Anthroponyms seta JOÃO, D. (Vila Viçosa?, c.1431 ? Sevilha,1484)

1st Marquis and great alcaide of Montemor-o-Novo, governor of the frontier between Tagus and Guadiana, the lord of Viana do Alentejo and Condestável of Portugal, was born around 1431 at Vila Viçosa.

The second son of Dom Fernando, the 3rd Count of Arraiolos (and the prospective 2nd Duke of Braganza), and of Dona Joana de Castro, Dom João was, by his father?s side, the great-grandson of Dom João I and of Dom Nuno Álvares Pereira, and the grandson of Dom Afonso, the 1st Duke of Braganza.

Little is known about his childhood. There is a report of his presence at Ceuta in 1447, at the age of sixteen, during his father?s assignment as captain of that Portuguese stronghold.

He returned to Ceuta in 1452, again in the company of his father who went there in order to attempt to persuade Prince Fernando to return to the Kingdom.

Following in the footsteps of his father and brother, he took up a military career, and participated in the capture of Alcácer Ceguer in 1458. The chronicles report that he sailed from Setúbal in the ship of Dom Afonso V, on the 30th of September.

The death of his uncle, the Marquis of Valença, in 1640, and his father?s rise as probable heir to the dukedom of Braganza, brought him good matrimonial prospects. Dona Isabel de Noronha, the illegitimate daughter of Dom Pedro de Noronha, Archbishop of Lisbon, and Dona Branca Dias, was eventually chosen for bride. The wedding ceremony took place on the 25th of July, 1460. Being the niece of Dona Constança, the Duchess of Bragança, Dona Isabel profited from an enlarged dowry of 12,000 doubloons [1]. The marriage was childless.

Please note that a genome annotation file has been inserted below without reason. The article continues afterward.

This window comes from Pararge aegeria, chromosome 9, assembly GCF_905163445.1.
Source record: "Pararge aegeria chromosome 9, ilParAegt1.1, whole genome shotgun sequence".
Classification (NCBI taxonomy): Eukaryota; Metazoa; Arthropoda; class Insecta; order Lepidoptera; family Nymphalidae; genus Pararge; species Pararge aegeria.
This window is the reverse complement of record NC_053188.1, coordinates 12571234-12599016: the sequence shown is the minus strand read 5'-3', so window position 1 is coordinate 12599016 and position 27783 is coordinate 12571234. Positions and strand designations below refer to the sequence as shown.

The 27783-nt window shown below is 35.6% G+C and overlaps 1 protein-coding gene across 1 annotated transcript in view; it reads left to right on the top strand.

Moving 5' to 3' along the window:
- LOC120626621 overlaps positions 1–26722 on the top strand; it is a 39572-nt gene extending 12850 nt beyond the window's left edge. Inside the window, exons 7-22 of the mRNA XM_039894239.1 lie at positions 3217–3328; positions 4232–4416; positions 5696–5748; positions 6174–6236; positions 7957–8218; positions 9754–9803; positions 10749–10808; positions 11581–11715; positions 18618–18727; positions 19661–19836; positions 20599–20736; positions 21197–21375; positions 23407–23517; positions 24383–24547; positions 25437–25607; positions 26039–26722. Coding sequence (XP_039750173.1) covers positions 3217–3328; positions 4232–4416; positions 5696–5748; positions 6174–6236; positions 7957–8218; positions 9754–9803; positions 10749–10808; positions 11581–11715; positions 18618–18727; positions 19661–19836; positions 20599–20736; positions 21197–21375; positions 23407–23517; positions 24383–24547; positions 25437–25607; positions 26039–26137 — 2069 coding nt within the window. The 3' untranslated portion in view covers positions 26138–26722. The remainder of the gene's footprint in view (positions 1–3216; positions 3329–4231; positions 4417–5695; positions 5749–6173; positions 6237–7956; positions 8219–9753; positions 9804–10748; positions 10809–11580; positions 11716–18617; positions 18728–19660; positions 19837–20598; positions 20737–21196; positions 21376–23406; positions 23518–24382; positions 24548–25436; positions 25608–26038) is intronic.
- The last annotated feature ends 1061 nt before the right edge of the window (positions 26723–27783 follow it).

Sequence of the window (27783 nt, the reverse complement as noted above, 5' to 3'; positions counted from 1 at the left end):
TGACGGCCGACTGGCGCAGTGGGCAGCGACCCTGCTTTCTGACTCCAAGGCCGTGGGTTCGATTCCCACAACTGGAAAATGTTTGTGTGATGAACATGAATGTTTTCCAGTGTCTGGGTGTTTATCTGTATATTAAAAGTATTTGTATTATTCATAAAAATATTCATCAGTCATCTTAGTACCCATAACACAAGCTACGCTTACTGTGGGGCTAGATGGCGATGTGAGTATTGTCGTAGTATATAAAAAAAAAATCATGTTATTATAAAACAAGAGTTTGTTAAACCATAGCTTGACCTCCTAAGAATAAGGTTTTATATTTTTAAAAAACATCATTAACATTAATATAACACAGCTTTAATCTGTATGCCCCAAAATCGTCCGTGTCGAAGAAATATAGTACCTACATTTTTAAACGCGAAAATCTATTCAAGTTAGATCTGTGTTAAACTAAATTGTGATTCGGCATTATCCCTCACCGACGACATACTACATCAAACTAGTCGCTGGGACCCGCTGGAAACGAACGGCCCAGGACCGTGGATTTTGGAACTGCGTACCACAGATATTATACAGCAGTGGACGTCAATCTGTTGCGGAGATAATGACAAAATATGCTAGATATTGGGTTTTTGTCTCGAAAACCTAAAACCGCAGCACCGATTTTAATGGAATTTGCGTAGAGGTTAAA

By the end of 1463, Dom João would return to Morocco with the King and participate on one more attempt of unauthorised entry in Tangier. The bad sailing conditions between Silves and Ceuta and the survival of men whose ships were lost in the tempest combined to create a feeling of miraculous rescue. The members of the House of Braganza went in pilgrimage, barefoot and humbly dressed, to the Church of Santa Maria of Africa. Though it is not certain that Dom João was with his brother Fernando when the latter arrived at the Benamir mountain range, we know that he was present when Dom Afonso V went to Gibraltar to meet Henry IV of Castile.

On his return to Portugal, on the 15th of January 1465, the Duke and the Duchess of Braganza, as well as his brother, the Count of Guimarães, granted him Montenor-o-Novo and the towns of Cadaval and Peru. That same year, Dom Afonso V awarded him the overlordship of the town of Redondo.